Schaefer hands off to new owner Governor backs Lerner in NFL bid

November 16, 1993|By Jon Morgan | Jon Morgan,Staff Writer Staff writer Ken Murray contributed to this article.

In a dramatic, fourth-quarter substitution, Gov. William Donald Schaefer yesterday endorsed a Cleveland-based multimillionaire with strong football connections to be the owner of a potential Baltimore NFL expansion franchise.

Mr. Schaefer said he hoped the new face -- Alfred Lerner -- and new strategy would make the difference for Baltimore Nov. 30, when NFL owners will meet near Chicago and vote on which of the four finalists will be awarded the league's 30th team.

"It's a whole new ballgame. I think it gives us a whole new dimension," Mr. Schaefer said yesterday.

In backing Mr. Lerner, Mr. Schaefer was effectively snubbing two prospective owners who had been working alongside community leaders for about two years to get a team: Florida-based corporate investor Malcolm Glazer and a group led by Baltimore-born retail executive Leonard "Boogie" Weinglass. Both men said they would stay in the race, but their failure to garner the official support of the state is bound to weigh heavily with NFL owners. Mr. Schaefer called NFL president Neil Austrian yesterday to say he supported Mr. Lerner.

Mr. Schaefer, who recruited Mr. Lerner, said neither Mr. Weinglass nor Mr. Glazer generated sufficient enthusiasm among NFL owners to take the city over the top last month, when the NFL awarded a single franchise to Charlotte, N.C., and deferred naming the second.

"Mr. Weinglass and Mr. Glazer, they fought hard . . . but we didn't get the franchise. We did not win. We cannot stand pat," Mr. Schaefer said.

Mr. Schaefer said it was a difficult decision, especially because Mr. Weinglass' investment group included a number of blue-chip community leaders who became involved at the urging of the governor. Among its members are H&S Bakery owner John Paterakis and Crown Central Petroleum chairman Henry Rosenberg, both Schaefer supporters, as well as moviemaker Barry Levinson.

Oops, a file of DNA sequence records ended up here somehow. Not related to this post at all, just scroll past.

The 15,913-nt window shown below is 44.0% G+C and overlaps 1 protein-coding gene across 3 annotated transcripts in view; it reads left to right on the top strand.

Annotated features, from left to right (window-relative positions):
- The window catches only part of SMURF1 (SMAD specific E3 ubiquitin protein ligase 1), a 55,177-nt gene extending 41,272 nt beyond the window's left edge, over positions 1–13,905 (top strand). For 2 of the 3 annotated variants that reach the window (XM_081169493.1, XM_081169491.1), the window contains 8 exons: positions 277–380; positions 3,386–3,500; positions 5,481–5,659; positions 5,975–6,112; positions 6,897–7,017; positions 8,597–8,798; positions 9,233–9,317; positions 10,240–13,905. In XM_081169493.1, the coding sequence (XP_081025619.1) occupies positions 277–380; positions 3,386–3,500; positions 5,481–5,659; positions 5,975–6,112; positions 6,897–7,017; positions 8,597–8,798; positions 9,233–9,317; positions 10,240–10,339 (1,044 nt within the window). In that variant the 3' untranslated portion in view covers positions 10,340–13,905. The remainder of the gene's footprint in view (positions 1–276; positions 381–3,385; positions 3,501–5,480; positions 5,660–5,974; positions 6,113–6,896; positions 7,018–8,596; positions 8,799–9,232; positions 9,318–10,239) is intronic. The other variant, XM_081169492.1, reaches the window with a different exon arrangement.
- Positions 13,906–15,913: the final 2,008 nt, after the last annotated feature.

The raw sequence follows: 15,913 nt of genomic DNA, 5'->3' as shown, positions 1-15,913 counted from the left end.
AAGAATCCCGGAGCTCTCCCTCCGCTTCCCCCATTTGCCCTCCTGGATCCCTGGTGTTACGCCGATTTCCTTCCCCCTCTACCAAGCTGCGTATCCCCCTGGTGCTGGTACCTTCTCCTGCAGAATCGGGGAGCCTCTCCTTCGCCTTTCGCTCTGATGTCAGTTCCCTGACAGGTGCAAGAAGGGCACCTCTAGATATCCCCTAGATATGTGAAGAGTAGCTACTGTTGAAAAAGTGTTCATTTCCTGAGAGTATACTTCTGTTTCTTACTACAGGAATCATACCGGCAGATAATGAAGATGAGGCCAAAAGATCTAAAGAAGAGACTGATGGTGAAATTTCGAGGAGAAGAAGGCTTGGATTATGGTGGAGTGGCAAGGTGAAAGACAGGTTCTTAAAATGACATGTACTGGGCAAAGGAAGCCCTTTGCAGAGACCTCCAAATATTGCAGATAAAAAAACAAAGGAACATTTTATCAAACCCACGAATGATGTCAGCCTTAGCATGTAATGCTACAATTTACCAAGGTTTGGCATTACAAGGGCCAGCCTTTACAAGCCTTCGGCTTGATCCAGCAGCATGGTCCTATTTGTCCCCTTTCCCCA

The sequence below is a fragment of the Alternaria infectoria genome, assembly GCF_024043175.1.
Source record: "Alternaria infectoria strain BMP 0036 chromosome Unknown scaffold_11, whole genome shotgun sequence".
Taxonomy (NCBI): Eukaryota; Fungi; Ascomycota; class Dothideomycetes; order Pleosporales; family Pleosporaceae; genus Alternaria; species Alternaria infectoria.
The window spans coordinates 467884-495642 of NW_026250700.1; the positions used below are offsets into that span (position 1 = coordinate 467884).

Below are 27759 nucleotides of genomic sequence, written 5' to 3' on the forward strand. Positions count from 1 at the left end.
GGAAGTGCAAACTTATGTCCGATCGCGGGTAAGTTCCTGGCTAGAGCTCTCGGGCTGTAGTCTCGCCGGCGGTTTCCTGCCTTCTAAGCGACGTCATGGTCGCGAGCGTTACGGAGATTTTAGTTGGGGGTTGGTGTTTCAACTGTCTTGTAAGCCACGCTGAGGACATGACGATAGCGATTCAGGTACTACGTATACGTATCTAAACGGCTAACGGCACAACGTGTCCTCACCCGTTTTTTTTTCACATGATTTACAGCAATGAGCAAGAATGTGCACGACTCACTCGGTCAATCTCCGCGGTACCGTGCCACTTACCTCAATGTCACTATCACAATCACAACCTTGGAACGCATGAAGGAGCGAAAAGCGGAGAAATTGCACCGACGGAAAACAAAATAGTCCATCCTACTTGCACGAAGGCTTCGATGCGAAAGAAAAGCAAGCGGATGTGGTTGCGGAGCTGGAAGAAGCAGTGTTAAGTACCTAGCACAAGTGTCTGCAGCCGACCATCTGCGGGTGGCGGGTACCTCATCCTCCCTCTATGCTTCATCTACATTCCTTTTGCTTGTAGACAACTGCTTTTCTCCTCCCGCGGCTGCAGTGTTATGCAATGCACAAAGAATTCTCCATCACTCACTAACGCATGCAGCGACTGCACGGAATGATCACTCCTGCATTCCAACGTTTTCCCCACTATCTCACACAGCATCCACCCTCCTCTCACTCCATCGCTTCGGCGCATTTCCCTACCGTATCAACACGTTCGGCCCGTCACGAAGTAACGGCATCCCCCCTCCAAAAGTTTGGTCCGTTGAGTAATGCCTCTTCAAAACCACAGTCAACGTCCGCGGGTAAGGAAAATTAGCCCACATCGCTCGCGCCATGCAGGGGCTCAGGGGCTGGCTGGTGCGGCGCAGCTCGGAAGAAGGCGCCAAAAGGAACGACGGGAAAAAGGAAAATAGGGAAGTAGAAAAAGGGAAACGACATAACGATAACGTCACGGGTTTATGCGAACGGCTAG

"If I were them, I would not be happy. But I've been working since Mr. Irsay moved the Colts from the city. We've been working for 10 years," said Mr. Schaefer, who was mayor of Baltimore in 1984, when the Colts moved from Baltimore to Indianapolis.

The governor met separately with Mr. Weinglass and Mr. Glazer's two sons Sunday and explained his decision. Also present were the other members of the committee overseeing Baltimore's NFL bid: Baltimore Mayor Kurt L. Schmoke, local businessman and Greater Baltimore Committee representative Mathias J. DeVito and Maryland Stadium Authority chairman Herbert J. Belgrad.

Mr. Schaefer said Mr. Lerner, a real estate and financial services executive who got his start in Baltimore and once headed its biggest bank, has the financial strength to mount a solo bid for a team and is well-known within the league.

Mr. Lerner, who did not return phone calls yesterday, owns 5 percent of the Cleveland Browns and is a close friend of Browns owner Art Modell, a member of the committee of team owners that will recommend where to award the next franchise.

Mr. Schaefer said he called Mr. Lerner about a week ago to ask him to file an application with the NFL, which he did yesterday. The league set a deadline of noon yesterday for new ownership applications, although it reserves the right to name any owner it wants to the winning city.

St. Louis, generally considered the front-runner for the second franchise, filed a franchise agreement on behalf of a group led by a Missouri developer, E. Stanley Kroenke. A rival group headed by former New England Patriots owner Fran Murray did not file an application, effectively taking it out of the running, an NFL spokesman said. Mr. Murray says he has control over the lease to St. Louis' domed football stadium, an issue he has hinted may have to be settled in court.

The other finalists for a team, Memphis, Tenn., and Jacksonville,

Fla., made no changes in their ownership applications, although Memphis' leaders said they enhanced their financial package.

Mr. Schaefer said the state decided to abandon its long-standing policy of neutrality on team ownership after consulting a number of NFL owners and league officials who suggested the stance was causing confusion. He said he didn't regret the old policy, but was thankful the NFL's delay in naming a second city gave him the opportunity to change it.

"We couldn't get a Baltimore group. I tried for a long time to get a key member of the Baltimore community to do this, but I was not successful," Mr. Schaefer said.

Mr. Lerner is a publicity-shy ex-Marine described by friends as a no-nonsense businessman unlikely to get involved unless he thought the city could get a team.

Though he is based in Cleveland, Mr. Lerner got his start here as a furniture salesman and has had a number of significant holdings in the area, including the Baltimore-based Town & Country Management Corp., which owns thousands of apartments in Maryland, Pennsylvania and Virginia.

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